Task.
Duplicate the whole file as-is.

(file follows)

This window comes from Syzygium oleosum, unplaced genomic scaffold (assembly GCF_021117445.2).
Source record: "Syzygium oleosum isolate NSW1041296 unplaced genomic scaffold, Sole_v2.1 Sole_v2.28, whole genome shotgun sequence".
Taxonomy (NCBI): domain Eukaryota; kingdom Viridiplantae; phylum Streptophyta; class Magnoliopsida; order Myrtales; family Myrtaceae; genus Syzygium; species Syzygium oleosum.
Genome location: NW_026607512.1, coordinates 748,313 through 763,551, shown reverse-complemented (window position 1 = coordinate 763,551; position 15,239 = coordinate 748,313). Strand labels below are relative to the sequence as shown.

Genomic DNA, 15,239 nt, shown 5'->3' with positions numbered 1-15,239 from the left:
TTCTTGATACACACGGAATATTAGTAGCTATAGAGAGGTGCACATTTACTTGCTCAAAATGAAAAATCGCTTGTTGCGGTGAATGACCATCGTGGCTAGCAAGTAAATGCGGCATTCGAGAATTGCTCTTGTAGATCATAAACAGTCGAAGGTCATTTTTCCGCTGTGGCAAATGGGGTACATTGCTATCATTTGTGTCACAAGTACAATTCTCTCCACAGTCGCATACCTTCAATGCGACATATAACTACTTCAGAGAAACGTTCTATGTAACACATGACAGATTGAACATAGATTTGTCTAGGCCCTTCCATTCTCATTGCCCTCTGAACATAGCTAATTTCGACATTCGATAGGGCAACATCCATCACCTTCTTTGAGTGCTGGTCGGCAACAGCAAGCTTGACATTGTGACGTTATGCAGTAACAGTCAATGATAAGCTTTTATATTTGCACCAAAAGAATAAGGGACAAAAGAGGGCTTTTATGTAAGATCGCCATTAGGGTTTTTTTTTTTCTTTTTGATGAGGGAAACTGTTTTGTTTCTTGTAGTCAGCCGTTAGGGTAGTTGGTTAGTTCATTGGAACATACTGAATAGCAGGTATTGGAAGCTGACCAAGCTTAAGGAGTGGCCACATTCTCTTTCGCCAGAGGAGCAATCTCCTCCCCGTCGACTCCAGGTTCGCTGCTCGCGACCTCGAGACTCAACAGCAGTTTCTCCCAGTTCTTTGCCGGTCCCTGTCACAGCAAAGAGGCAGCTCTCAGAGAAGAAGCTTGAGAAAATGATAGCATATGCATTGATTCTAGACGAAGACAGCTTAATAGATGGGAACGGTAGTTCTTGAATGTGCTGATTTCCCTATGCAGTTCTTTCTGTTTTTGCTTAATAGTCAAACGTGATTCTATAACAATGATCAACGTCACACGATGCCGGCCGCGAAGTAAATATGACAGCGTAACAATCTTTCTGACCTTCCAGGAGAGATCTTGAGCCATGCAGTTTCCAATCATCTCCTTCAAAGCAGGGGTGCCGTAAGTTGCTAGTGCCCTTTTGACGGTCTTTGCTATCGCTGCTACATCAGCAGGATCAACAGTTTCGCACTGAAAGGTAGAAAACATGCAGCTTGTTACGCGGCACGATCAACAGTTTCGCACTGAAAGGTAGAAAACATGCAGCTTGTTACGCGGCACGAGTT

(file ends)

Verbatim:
This window comes from Syzygium oleosum, unplaced genomic scaffold (assembly GCF_021117445.2).
Source record: "Syzygium oleosum isolate NSW1041296 unplaced genomic scaffold, Sole_v2.1 Sole_v2.28, whole genome shotgun sequence".
Taxonomy (NCBI): domain Eukaryota; kingdom Viridiplantae; phylum Streptophyta; class Magnoliopsida; order Myrtales; family Myrtaceae; genus Syzygium; species Syzygium oleosum.
Genome location: NW_026607512.1, coordinates 748,313 through 763,551, shown reverse-complemented (window position 1 = coordinate 763,551; position 15,239 = coordinate 748,313). Strand labels below are relative to the sequence as shown.

Genomic DNA, 15,239 nt, shown 5'->3' with positions numbered 1-15,239 from the left:
TTCTTGATACACACGGAATATTAGTAGCTATAGAGAGGTGCACATTTACTTGCTCAAAATGAAAAATCGCTTGTTGCGGTGAATGACCATCGTGGCTAGCAAGTAAATGCGGCATTCGAGAATTGCTCTTGTAGATCATAAACAGTCGAAGGTCATTTTTCCGCTGTGGCAAATGGGGTACATTGCTATCATTTGTGTCACAAGTACAATTCTCTCCACAGTCGCATACCTTCAATGCGACATATAACTACTTCAGAGAAACGTTCTATGTAACACATGACAGATTGAACATAGATTTGTCTAGGCCCTTCCATTCTCATTGCCCTCTGAACATAGCTAATTTCGACATTCGATAGGGCAACATCCATCACCTTCTTTGAGTGCTGGTCGGCAACAGCAAGCTTGACATTGTGACGTTATGCAGTAACAGTCAATGATAAGCTTTTATATTTGCACCAAAAGAATAAGGGACAAAAGAGGGCTTTTATGTAAGATCGCCATTAGGGTTTTTTTTTTTCTTTTTGATGAGGGAAACTGTTTTGTTTCTTGTAGTCAGCCGTTAGGGTAGTTGGTTAGTTCATTGGAACATACTGAATAGCAGGTATTGGAAGCTGACCAAGCTTAAGGAGTGGCCACATTCTCTTTCGCCAGAGGAGCAATCTCCTCCCCGTCGACTCCAGGTTCGCTGCTCGCGACCTCGAGACTCAACAGCAGTTTCTCCCAGTTCTTTGCCGGTCCCTGTCACAGCAAAGAGGCAGCTCTCAGAGAAGAAGCTTGAGAAAATGATAGCATATGCATTGATTCTAGACGAAGACAGCTTAATAGATGGGAACGGTAGTTCTTGAATGTGCTGATTTCCCTATGCAGTTCTTTCTGTTTTTGCTTAATAGTCAAACGTGATTCTATAACAATGATCAACGTCACACGATGCCGGCCGCGAAGTAAATATGACAGCGTAACAATCTTTCTGACCTTCCAGGAGAGATCTTGAGCCATGCAGTTTCCAATCATCTCCTTCAAAGCAGGGGTGCCGTAAGTTGCTAGTGCCCTTTTGACGGTCTTTGCTATCGCTGCTACATCAGCAGGATCAACAGTTTCGCACTGAAAGGTAGAAAACATGCAGCTTGTTACGCGGCACGATCAACAGTTTCGCACTGAAAGGTAGAAAACATGCAGCTTGTTACGCGGCACGAGTT